USS General W.H. Gordon (AP-117) Areas With Asbestos Exposure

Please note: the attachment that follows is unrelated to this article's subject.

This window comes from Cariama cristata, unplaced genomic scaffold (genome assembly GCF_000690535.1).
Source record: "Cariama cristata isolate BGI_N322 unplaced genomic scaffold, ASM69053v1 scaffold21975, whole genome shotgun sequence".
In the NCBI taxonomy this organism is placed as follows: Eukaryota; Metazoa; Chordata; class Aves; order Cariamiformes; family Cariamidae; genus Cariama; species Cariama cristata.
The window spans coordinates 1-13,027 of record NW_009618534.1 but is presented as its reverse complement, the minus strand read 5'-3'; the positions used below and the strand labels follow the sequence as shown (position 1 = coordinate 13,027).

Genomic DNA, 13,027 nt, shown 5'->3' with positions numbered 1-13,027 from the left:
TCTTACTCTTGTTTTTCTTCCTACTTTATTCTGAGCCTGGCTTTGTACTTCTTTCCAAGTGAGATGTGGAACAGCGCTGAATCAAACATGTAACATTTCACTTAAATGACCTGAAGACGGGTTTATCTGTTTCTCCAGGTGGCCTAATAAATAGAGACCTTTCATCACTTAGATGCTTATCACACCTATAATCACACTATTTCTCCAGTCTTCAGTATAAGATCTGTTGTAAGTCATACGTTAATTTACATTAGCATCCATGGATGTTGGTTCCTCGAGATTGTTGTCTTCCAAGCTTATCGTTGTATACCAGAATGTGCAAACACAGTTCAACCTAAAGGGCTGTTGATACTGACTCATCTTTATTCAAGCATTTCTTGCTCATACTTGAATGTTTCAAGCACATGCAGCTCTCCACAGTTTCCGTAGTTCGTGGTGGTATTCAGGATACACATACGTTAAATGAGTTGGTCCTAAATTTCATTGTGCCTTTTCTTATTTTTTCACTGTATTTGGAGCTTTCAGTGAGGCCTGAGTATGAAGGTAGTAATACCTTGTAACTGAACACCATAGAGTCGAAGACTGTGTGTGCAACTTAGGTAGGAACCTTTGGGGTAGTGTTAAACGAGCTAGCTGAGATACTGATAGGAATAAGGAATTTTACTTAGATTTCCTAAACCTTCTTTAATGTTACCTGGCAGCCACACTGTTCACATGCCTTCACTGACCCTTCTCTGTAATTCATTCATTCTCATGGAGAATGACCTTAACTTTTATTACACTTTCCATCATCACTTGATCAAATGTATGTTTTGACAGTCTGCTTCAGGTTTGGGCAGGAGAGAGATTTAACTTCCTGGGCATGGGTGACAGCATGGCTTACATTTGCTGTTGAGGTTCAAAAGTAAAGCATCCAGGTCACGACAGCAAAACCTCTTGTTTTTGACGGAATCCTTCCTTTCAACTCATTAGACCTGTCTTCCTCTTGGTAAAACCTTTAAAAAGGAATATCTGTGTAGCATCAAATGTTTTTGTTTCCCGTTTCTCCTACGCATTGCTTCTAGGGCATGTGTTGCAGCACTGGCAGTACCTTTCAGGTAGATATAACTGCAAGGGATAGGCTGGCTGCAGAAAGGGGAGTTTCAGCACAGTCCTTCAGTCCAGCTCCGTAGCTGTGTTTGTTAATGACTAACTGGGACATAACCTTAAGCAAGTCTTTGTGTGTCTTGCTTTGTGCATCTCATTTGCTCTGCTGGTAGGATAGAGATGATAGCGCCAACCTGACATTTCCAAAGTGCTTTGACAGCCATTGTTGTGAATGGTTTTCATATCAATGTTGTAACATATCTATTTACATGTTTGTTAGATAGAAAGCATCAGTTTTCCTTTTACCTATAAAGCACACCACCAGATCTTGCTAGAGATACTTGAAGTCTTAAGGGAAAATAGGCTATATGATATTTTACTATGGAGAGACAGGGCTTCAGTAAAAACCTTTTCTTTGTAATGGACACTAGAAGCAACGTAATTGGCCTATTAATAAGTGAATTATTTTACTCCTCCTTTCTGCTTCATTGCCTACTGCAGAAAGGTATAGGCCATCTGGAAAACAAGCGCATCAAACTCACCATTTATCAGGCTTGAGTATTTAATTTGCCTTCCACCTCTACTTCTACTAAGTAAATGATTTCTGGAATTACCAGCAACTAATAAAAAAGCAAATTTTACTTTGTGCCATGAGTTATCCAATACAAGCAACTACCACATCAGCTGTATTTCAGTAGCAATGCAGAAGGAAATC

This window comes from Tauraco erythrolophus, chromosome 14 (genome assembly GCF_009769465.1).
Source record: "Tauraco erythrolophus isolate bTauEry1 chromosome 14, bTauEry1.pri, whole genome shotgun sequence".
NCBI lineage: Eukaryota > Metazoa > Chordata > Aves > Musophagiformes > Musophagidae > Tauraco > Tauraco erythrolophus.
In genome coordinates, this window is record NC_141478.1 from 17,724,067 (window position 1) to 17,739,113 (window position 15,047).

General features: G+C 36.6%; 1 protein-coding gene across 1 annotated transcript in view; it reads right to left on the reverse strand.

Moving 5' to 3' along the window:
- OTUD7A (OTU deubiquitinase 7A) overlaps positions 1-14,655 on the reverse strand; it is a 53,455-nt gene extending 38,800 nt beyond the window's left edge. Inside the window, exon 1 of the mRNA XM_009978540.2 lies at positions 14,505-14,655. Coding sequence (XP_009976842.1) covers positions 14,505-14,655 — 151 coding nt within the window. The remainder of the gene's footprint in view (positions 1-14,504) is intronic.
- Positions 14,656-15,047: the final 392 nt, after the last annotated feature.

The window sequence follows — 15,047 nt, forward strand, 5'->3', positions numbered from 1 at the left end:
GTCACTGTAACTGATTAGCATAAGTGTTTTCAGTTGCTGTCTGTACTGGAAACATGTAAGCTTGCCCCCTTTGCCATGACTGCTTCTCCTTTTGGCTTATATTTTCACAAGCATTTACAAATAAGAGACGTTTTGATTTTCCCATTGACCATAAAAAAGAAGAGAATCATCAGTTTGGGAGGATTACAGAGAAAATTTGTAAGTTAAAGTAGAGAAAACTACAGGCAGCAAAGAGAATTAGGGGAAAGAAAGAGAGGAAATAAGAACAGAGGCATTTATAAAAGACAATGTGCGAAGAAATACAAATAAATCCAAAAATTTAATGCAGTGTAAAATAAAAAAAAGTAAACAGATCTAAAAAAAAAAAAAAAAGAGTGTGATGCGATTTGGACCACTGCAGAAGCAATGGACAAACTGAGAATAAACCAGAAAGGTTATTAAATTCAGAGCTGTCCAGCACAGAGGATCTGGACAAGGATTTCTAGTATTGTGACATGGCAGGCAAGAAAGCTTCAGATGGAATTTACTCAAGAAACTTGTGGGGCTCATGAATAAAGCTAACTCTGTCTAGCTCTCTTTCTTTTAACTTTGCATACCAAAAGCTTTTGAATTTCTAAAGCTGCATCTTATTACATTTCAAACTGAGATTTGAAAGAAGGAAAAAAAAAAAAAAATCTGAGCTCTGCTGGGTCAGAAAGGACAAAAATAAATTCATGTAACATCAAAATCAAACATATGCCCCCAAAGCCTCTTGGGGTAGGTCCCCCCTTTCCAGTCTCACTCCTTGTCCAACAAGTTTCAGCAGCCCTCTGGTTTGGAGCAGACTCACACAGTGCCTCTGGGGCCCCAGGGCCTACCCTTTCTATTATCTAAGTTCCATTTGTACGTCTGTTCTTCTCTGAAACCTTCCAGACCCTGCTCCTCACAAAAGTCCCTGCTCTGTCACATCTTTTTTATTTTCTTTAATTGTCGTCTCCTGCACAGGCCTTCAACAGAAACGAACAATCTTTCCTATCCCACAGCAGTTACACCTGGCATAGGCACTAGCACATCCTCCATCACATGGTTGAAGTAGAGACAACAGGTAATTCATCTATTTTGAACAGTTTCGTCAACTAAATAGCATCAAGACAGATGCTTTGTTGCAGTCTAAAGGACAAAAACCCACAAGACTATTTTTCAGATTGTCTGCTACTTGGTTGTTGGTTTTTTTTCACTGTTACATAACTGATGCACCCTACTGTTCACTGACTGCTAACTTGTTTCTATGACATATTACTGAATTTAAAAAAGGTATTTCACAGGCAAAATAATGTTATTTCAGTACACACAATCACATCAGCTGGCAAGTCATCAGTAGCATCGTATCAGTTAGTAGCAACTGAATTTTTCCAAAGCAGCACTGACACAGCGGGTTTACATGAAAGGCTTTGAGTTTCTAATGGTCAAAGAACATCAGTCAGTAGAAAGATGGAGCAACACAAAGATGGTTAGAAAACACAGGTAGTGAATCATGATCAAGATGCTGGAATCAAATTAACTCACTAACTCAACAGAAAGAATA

The USS General W. H. Gordon (AP-117), a troop transport that served with the United States Navy in World War II, was launched under the Maritime Commission contract by the Federal Shipbuilding and Drydock Company of Kearny, New Jersey, on 7 May 1944. After the war, the ship was transferred to the US Army and served as USAT General W. H. Gordon. With the outbreak of the Korean War, it was reacquired by the Navy as a civilian-manned Military Sea Transportation Service vessel and redesignated USNS General W. H. Gordon (T-AP-117). It served again under the same designation in the Vietnam War. Asbestos fibers are minute and can be inhaled without the user being aware. Asbestos fibers are especially hazardous to inhale because once they enter the lungs, they never leave. Asbestos fibers in the lungs may cause a variety of severe medical problems, including mesothelioma. Apart from mesothelioma, a rare type of cancer that is nearly invariably related to asbestos exposure, this mineral may induce a variety of other illnesses. Exposure to asbestos may result in lung cancer or cancers of the esophagus, larynx, throat, stomach, colon, or rectum. Additionally, exposure to asbestos may result in non-cancerous or non-malignant illnesses, such as asbestosis and pleural disorders such as pleural effusion, pleural plaques, and diffuse pleural thickening.

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